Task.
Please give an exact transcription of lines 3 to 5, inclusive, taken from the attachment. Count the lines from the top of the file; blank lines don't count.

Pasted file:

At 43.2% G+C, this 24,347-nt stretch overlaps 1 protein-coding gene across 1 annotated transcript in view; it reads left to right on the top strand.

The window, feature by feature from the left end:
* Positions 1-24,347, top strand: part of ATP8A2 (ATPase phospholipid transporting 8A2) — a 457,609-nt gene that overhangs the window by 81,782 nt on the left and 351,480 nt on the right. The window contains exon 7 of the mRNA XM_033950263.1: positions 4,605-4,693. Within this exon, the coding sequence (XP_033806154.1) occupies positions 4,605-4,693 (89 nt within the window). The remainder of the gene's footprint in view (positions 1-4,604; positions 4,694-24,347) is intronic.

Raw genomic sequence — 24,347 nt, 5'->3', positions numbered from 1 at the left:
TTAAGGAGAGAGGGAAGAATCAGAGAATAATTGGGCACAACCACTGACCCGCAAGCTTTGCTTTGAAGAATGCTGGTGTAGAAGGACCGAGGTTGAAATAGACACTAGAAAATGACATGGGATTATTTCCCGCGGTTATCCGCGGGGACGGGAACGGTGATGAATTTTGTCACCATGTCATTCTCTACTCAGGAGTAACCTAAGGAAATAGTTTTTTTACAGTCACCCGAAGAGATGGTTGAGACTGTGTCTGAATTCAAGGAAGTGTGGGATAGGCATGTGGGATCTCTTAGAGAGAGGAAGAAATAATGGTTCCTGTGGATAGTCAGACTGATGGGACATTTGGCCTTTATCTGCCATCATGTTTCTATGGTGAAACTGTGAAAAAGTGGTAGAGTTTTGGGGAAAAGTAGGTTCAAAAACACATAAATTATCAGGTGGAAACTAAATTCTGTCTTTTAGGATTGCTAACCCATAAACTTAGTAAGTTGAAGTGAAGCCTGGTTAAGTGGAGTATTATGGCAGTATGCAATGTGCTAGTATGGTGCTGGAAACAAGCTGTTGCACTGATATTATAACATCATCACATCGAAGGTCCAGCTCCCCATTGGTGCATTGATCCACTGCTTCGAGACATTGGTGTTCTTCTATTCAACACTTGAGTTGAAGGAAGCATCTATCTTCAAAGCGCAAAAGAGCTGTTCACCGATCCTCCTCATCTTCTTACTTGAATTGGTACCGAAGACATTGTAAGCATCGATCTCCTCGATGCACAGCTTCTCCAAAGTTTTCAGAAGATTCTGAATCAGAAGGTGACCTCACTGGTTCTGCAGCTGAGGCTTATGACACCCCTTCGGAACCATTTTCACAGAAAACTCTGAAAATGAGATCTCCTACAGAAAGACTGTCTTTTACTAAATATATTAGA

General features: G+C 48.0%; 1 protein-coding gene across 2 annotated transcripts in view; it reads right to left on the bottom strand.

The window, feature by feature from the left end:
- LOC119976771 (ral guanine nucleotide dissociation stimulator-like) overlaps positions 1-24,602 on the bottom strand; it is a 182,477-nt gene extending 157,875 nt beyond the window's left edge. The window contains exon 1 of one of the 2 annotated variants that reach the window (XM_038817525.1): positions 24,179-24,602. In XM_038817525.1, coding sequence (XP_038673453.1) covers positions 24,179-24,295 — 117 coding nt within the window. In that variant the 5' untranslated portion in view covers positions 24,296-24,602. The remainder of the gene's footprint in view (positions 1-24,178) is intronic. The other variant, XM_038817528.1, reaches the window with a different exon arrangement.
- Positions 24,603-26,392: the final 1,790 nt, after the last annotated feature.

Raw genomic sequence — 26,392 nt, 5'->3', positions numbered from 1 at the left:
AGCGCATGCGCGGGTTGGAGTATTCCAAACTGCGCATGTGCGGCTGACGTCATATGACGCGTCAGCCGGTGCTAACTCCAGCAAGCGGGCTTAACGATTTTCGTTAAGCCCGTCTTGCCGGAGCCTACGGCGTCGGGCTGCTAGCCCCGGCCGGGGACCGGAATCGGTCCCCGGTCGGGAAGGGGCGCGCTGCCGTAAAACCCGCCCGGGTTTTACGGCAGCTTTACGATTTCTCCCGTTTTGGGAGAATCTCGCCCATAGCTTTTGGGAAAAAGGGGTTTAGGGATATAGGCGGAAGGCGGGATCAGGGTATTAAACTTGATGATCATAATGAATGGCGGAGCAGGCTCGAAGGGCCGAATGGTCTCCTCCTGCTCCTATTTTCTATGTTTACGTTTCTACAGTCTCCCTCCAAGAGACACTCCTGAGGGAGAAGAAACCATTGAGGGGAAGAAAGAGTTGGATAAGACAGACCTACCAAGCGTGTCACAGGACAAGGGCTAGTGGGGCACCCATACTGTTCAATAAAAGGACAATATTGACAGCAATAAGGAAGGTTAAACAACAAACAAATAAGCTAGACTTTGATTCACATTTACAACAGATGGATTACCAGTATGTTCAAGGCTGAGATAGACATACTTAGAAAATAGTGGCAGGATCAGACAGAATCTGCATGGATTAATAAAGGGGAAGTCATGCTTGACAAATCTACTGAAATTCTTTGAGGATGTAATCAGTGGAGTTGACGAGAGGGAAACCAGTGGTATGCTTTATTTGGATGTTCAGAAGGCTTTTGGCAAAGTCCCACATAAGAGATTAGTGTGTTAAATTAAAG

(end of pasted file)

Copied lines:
* Positions 1-24,347, top strand: part of ATP8A2 (ATPase phospholipid transporting 8A2) — a 457,609-nt gene that overhangs the window by 81,782 nt on the left and 351,480 nt on the right. The window contains exon 7 of the mRNA XM_033950263.1: positions 4,605-4,693. Within this exon, the coding sequence (XP_033806154.1) occupies positions 4,605-4,693 (89 nt within the window). The remainder of the gene's footprint in view (positions 1-4,604; positions 4,694-24,347) is intronic.

Raw genomic sequence — 24,347 nt, 5'->3', positions numbered from 1 at the left:
TTAAGGAGAGAGGGAAGAATCAGAGAATAATTGGGCACAACCACTGACCCGCAAGCTTTGCTTTGAAGAATGCTGGTGTAGAAGGACCGAGGTTGAAATAGACACTAGAAAATGACATGGGATTATTTCCCGCGGTTATCCGCGGGGACGGGAACGGTGATGAATTTTGTCACCATGTCATTCTCTACTCAGGAGTAACCTAAGGAAATAGTTTTTTTACAGTCACCCGAAGAGATGGTTGAGACTGTGTCTGAATTCAAGGAAGTGTGGGATAGGCATGTGGGATCTCTTAGAGAGAGGAAGAAATAATGGTTCCTGTGGATAGTCAGACTGATGGGACATTTGGCCTTTATCTGCCATCATGTTTCTATGGTGAAACTGTGAAAAAGTGGTAGAGTTTTGGGGAAAAGTAGGTTCAAAAACACATAAATTATCAGGTGGAAACTAAATTCTGTCTTTTAGGATTGCTAACCCATAAACTTAGTAAGTTGAAGTGAAGCCTGGTTAAGTGGAGTATTATGGCAGTATGCAATGTGCTAGTATGGTGCTGGAAACAAGCTGTTGCACTGATATTATAACATCATCACATCGAAGGTCCAGCTCCCCATTGGTGCATTGATCCACTGCTTCGAGACATTGGTGTTCTTCTATTCAACACTTGAGTTGAAGGAAGCATCTATCTTCAAAGCGCAAAAGAGCTGTTCACCGATCCTCCTCATCTTCTTACTTGAATTGGTACCGAAGACATTGTAAGCATCGATCTCCTCGATGCACAGCTTCTCCAAAGTTTTCAGAAGATTCTGAATCAGAAGGTGACCTCACTGGTTCTGCAGCTGAGGCTTATGACACCCCTTCGGAACCATTTTCACAGAAAACTCTGAAAATGAGATCTCCTACAGAAAGACTGTCTTTTACTAAATATATTAGA